Anyone else notice the fuzzy fee-fee language of the first sentence?  “Understandable.”  “Want.”  As if there aren’t objectively brilliant minds which have spent decades intellectually grappling with the most effective, ethical, pain-free way to help victims and prevent victimizations.  SPOILER ALERT:  THERE ARE.  The use of this language, deliberately stripped of the rational reasoning behind approaching VAW using systemic solutions as one of many tools (1.  NOTHING ELSE HAS WORKED.  2.  THIS SEEMS TO KIND OF WORK, EVEN IF NOT AS WELL AS WE WANT IT TO.  3.  BEATING THE SHIT OUT OF A DUDE IS A CRIME, MAYBE LADIES SHOULD BE MORE THAN JUST RAPEABLE PUNCHING BAGS IN THE EYES OF THE LAW.  And so on) reflects the cherished anti-feminist tactic of making the person arguing for women’s rights seem driven by emotions rather than reason.  Dear fellow feminists:  just because our stance is moral and deeply-felt does not mean it is any less rational or intellectually based.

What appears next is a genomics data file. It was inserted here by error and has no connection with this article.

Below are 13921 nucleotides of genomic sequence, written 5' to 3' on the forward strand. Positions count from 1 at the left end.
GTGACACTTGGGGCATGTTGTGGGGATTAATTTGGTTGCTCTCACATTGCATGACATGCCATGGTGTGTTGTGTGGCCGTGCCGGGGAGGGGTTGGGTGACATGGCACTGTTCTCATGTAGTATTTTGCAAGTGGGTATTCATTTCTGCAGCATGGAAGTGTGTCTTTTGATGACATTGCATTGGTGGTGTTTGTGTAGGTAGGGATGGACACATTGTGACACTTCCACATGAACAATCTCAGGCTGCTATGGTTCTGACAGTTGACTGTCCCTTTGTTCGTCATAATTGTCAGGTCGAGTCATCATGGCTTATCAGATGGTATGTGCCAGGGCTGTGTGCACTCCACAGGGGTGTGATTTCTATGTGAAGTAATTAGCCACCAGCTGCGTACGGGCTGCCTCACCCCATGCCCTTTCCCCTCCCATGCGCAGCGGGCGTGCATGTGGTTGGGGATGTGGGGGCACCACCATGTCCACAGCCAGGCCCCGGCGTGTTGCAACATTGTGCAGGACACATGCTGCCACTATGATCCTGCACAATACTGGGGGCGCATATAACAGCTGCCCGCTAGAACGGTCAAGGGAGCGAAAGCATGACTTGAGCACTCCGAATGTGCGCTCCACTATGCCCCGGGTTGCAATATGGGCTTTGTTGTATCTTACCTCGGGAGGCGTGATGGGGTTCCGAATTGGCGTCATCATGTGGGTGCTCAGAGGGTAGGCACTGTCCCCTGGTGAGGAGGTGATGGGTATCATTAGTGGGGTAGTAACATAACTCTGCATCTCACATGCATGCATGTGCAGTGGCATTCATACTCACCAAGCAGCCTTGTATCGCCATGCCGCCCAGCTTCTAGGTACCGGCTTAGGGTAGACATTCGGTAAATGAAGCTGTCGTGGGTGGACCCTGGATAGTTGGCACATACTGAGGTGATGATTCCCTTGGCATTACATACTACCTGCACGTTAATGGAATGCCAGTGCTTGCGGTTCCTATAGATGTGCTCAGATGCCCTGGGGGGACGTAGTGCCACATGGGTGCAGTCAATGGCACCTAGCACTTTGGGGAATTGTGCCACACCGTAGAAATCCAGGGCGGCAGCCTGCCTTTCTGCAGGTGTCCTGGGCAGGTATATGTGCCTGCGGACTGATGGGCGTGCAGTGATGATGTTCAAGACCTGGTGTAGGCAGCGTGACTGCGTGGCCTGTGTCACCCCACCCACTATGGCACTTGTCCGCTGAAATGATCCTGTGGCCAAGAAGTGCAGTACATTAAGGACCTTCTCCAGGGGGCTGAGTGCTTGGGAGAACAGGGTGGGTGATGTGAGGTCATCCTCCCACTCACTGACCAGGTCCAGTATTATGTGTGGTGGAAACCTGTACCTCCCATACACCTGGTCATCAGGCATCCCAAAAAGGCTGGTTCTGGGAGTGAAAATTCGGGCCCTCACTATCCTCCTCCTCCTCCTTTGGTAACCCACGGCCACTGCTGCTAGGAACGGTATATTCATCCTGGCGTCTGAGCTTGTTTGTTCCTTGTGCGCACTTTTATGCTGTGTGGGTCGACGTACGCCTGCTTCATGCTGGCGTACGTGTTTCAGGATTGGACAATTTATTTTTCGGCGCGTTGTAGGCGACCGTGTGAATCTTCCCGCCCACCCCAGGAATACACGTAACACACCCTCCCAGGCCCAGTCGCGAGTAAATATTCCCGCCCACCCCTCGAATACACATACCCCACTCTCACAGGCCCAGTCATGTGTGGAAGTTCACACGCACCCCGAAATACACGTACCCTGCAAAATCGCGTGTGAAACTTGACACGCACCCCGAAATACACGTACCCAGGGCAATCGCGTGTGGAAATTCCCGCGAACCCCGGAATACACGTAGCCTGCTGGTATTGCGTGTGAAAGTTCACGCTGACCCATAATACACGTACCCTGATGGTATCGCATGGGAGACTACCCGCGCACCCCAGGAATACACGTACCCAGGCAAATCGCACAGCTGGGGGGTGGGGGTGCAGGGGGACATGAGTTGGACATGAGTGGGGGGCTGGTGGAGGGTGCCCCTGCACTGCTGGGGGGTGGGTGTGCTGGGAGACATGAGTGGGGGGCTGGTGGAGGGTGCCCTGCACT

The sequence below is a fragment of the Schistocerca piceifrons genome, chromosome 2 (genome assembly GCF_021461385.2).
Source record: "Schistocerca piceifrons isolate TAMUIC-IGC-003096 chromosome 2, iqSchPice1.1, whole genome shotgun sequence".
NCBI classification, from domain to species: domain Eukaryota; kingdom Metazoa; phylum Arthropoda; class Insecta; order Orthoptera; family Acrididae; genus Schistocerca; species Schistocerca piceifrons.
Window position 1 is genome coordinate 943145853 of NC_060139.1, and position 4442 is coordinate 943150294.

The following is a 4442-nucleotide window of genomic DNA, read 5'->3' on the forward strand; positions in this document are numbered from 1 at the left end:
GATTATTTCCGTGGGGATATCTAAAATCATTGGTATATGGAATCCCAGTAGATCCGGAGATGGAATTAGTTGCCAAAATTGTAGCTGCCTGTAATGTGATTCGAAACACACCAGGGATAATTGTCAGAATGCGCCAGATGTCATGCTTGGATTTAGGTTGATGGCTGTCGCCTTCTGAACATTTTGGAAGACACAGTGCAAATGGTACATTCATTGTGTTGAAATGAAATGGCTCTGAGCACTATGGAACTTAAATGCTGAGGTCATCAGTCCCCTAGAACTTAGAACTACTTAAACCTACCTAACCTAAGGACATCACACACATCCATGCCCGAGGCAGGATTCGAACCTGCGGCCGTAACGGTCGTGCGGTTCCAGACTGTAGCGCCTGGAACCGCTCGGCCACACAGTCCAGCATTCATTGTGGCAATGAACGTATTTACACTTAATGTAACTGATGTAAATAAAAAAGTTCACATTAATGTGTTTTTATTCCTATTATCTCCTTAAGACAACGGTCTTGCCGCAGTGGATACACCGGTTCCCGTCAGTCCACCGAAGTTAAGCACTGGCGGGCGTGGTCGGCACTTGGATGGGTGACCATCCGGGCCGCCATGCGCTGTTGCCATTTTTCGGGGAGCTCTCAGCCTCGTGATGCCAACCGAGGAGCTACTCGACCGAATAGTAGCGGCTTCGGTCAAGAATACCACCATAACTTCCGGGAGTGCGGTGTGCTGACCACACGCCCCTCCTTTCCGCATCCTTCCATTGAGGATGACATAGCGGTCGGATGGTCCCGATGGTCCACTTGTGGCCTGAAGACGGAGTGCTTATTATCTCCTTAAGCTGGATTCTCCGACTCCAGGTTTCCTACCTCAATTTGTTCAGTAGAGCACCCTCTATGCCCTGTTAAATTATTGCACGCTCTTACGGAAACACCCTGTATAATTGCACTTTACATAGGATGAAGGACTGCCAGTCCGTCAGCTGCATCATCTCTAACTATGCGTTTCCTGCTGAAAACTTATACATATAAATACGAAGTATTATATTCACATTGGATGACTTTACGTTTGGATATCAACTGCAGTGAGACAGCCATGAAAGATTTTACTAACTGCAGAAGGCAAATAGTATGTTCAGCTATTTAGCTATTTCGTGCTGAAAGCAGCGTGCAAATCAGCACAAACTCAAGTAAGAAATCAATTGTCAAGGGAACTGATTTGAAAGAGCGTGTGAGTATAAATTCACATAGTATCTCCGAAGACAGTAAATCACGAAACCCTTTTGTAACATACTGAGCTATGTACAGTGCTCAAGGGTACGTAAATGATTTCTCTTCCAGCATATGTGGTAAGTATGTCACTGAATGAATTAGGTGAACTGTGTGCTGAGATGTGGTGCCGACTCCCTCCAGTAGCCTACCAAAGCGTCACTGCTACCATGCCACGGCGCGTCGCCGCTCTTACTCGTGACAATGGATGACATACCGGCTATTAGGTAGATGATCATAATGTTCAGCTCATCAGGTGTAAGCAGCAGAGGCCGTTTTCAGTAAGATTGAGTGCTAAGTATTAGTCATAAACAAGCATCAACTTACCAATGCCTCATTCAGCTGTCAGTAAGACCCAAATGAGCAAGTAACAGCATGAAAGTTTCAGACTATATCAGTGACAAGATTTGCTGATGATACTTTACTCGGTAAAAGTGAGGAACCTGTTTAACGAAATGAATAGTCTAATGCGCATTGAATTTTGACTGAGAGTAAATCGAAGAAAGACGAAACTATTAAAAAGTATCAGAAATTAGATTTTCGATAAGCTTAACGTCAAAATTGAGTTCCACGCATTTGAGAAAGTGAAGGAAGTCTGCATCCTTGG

In her haste to paint the Mean Haters as emotion-driven, she conveniently skates over a significant issue with her suggestions which is both practical and ethical.  Our problems are huge and indomitable, but our resources are tiny and dwindling.  A personalized, sensitive, victim-specific response to every crime is indeed preferable, but it’s simply not realistic when women’s rights advocates are begging for the scraps they need to keep their websites afloat.  It is the job of the legislature to come up with systemic solutions to systemic problems.  That doesn’t mean nobody should do individual and community focused work (and in fact such work is supported by VAWA) but that a systemic approach is one part of the solutions we need.  I realize the women’s movement is, as ever, an easy punching bag, but it’s tough to justify blaming it for the nature of state resources (namely:  that there aren’t enough).  The philosophical questions of the needs of the many and the few is a terrible one, and one that you have to shut yourself down a bit if you’re going to engage with it appropriately.  If Polanski isn’t prosecuted, respecting the victim’s wishes, and wealthy rapists all start raping with even greater impunity and fleeing to France, thus creating more victims (here and in France) without the criminal recourse some of those victims would want (funny, how women who inconveniently do gain some measure of peace or closure by following through with prosecution are so easily erased in this discussion) would it have been worthwhile?  If VAWA’s criminal provisions have had some effect on the not-steep-enough fall in rapes, and removing them leads to a slow in the decline of rape but brings less people into contact with the Evil Law, would that be worth it?  Because remember, if you think that every victim matters – not just the famous ones who entice people to read your article! – then every individual that could be or has been helped by an admittedly harsh systemic solution matters equally, and exposing them to further harm should be equally (or more) difficult.  The question has launched a million iritating ethics seminars because nobody knows the answer or where to draw the line, which makes Friedman’s presumption that everyone does or should fall on her side a bit questionable.